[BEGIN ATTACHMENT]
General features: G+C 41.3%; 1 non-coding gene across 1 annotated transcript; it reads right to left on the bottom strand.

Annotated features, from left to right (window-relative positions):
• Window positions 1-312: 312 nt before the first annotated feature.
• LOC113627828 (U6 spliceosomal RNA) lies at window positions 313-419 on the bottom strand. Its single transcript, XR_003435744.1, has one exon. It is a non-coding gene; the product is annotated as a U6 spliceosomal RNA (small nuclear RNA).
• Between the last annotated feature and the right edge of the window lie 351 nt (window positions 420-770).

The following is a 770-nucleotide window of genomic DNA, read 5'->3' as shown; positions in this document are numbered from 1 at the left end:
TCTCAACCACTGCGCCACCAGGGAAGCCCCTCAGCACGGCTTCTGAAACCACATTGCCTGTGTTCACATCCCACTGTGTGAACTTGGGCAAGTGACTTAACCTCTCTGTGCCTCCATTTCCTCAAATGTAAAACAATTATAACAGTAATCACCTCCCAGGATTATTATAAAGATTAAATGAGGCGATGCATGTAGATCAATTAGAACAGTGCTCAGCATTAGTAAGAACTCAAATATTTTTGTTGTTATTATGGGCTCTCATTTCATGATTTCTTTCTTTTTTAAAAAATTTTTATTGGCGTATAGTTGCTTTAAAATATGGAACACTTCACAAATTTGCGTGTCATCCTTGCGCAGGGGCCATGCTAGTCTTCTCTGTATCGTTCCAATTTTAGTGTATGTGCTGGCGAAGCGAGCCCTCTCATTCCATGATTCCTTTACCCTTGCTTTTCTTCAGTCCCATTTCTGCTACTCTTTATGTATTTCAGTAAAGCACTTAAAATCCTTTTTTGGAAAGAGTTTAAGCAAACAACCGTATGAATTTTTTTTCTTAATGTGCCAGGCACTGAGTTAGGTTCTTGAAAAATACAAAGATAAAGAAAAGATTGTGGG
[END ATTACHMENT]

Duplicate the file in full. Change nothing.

General features: G+C 41.3%; 1 non-coding gene across 1 annotated transcript; it reads right to left on the bottom strand.

Annotated features, from left to right (window-relative positions):
• Window positions 1-312: 312 nt before the first annotated feature.
• LOC113627828 (U6 spliceosomal RNA) lies at window positions 313-419 on the bottom strand. Its single transcript, XR_003435744.1, has one exon. It is a non-coding gene; the product is annotated as a U6 spliceosomal RNA (small nuclear RNA).
• Between the last annotated feature and the right edge of the window lie 351 nt (window positions 420-770).

The following is a 770-nucleotide window of genomic DNA, read 5'->3' as shown; positions in this document are numbered from 1 at the left end:
TCTCAACCACTGCGCCACCAGGGAAGCCCCTCAGCACGGCTTCTGAAACCACATTGCCTGTGTTCACATCCCACTGTGTGAACTTGGGCAAGTGACTTAACCTCTCTGTGCCTCCATTTCCTCAAATGTAAAACAATTATAACAGTAATCACCTCCCAGGATTATTATAAAGATTAAATGAGGCGATGCATGTAGATCAATTAGAACAGTGCTCAGCATTAGTAAGAACTCAAATATTTTTGTTGTTATTATGGGCTCTCATTTCATGATTTCTTTCTTTTTTAAAAAATTTTTATTGGCGTATAGTTGCTTTAAAATATGGAACACTTCACAAATTTGCGTGTCATCCTTGCGCAGGGGCCATGCTAGTCTTCTCTGTATCGTTCCAATTTTAGTGTATGTGCTGGCGAAGCGAGCCCTCTCATTCCATGATTCCTTTACCCTTGCTTTTCTTCAGTCCCATTTCTGCTACTCTTTATGTATTTCAGTAAAGCACTTAAAATCCTTTTTTGGAAAGAGTTTAAGCAAACAACCGTATGAATTTTTTTTCTTAATGTGCCAGGCACTGAGTTAGGTTCTTGAAAAATACAAAGATAAAGAAAAGATTGTGGG